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Because soil creep occurs virtually everywhere, and virtually continuously, any structure built on a slope is liable to have problems unless special precautions are taken. Indeed, any structure will influence the type and intensity of mass wasting occurring the slope, almost certainly having an impact can occur both upslope and downslope of the change.  Sometime the impacts are predictable, but this is not always the case.

Soil creep leading to a larger landslip in Haywood County.  Cutting the road through the base of the slope has disrupted the previous natural flow of water through the soil, leading to a change from continuous soil creep to a single slip event. This makes the whole slope vulnerable to more rapid movement than would occur naturally.



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Road construction is turning US 321 in McDowell County from a two lane road to a divided super-highway.  Every time it rains there is likely to be removal of soil from the unprotected slopes, something which did not happen on the forested slopes prior to construction. Sand traps at the bottom of the slopes - including in this project the planting of the grasses seen at the left center - prevents undue removal of the soil into local streams.  


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Downstream of a construction project soon after a rainstorm.  Soil has been removed from the site and entered the stream flowing from the center background.  The stream color contrasts with that of the stream entering from the left, which flows in a valley well away from the construction.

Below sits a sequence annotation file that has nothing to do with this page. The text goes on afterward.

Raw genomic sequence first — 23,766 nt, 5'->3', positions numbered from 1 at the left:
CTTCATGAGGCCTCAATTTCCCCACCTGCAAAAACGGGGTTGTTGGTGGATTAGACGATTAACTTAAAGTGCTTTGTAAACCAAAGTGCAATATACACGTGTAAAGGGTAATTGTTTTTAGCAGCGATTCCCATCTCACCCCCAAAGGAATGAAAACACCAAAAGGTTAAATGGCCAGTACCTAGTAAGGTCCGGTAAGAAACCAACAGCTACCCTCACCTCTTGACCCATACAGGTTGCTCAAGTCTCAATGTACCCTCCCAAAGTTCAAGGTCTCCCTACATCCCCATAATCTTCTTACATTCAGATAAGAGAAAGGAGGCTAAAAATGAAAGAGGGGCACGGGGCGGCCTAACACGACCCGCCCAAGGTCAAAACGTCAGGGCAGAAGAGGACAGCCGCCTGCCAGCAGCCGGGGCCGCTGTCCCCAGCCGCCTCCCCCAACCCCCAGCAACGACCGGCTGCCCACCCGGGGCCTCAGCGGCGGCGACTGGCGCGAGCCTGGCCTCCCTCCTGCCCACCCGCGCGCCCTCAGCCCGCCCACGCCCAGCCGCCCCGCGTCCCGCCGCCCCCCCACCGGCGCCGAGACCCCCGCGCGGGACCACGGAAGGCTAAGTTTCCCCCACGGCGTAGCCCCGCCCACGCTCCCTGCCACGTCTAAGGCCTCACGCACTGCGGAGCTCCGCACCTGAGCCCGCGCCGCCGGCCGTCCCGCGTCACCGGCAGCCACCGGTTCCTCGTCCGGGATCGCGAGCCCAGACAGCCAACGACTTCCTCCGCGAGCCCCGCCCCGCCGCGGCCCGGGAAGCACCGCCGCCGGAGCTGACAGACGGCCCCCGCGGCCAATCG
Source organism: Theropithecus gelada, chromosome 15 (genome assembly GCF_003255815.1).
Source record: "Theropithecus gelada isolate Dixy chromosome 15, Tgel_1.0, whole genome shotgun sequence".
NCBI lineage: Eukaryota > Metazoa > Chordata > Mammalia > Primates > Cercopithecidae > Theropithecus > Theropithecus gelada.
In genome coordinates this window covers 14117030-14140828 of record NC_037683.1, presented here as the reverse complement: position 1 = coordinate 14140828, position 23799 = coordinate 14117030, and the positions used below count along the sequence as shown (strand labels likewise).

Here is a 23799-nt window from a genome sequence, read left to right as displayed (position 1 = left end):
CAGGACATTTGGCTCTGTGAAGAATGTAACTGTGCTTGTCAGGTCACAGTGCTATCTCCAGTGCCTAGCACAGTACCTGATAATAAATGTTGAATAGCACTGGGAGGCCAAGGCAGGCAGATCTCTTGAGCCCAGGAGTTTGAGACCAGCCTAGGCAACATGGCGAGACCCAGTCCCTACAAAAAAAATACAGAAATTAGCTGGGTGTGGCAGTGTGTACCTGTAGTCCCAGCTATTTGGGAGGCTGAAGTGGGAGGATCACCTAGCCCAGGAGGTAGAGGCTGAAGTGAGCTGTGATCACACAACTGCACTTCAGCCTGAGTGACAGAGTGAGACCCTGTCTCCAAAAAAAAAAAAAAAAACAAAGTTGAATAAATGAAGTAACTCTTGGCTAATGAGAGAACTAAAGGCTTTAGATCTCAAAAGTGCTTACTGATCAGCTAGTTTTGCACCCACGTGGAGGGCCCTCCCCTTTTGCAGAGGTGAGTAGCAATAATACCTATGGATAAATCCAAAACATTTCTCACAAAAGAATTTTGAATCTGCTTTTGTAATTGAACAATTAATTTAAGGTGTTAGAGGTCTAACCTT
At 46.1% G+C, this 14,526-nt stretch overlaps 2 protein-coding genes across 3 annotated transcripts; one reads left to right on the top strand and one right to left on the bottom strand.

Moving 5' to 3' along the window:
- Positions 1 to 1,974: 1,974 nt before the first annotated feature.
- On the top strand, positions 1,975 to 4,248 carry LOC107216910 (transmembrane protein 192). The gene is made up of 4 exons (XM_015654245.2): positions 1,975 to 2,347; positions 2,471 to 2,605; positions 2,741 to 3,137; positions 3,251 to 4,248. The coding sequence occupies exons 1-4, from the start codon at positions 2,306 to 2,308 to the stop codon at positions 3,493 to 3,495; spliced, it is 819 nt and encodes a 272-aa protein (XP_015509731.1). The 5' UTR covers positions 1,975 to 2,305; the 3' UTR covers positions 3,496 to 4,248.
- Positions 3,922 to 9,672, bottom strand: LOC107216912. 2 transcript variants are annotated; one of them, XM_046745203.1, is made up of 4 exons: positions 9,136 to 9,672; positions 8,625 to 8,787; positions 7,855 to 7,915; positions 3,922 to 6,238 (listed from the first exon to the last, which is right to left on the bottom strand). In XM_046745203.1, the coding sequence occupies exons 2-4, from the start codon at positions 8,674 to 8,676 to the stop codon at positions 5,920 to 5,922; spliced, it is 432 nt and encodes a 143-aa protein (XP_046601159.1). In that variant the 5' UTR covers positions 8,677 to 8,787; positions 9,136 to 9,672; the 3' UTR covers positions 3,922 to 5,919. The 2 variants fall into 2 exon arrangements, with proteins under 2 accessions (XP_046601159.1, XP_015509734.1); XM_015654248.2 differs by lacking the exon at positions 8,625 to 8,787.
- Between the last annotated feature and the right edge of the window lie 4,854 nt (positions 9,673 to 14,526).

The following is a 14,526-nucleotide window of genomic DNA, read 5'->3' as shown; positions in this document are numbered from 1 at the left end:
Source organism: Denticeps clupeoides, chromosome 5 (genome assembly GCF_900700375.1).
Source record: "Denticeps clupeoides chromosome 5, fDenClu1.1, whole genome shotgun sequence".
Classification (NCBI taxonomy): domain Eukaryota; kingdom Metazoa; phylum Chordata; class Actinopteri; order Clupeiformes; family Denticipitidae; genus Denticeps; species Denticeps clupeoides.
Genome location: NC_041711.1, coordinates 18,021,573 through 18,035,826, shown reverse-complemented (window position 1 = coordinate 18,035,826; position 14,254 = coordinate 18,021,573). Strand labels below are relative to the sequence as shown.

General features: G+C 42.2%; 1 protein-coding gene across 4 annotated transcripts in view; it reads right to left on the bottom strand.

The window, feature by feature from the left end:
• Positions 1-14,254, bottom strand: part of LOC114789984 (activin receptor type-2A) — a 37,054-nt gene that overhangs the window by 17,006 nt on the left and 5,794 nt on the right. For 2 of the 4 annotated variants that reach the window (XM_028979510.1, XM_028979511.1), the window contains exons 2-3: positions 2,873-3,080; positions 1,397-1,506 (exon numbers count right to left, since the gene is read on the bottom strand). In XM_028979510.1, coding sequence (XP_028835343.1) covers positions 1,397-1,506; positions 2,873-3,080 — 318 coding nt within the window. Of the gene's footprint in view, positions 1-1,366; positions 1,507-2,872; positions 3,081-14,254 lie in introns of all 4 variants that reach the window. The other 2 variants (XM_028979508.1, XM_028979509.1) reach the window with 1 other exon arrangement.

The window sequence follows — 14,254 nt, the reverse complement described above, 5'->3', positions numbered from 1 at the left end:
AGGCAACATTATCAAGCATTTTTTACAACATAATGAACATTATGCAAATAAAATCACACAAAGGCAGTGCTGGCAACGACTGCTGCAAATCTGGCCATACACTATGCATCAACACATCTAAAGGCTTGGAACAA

The same stream junction some days later.  There has been no rain, and the stream coming from the center is clear - indeed, it seems clearer than that coming from the left.


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Beach development is highly vulnerable to wave action.  Structures on or close to the dunes disrupt the natural flow of sand, usually impeding its normal movement.  Frequently this means a dearth of beach material.  In a time of rising sea level, this makes the structures especially vulnerable.



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One of the best known impacts of a changing topography - probably largely natural, but a process speeded up by human actions - was the need to move Cape Hatteras lighthouse or let it fall into the ocean.  The stone slabs indicate the old position.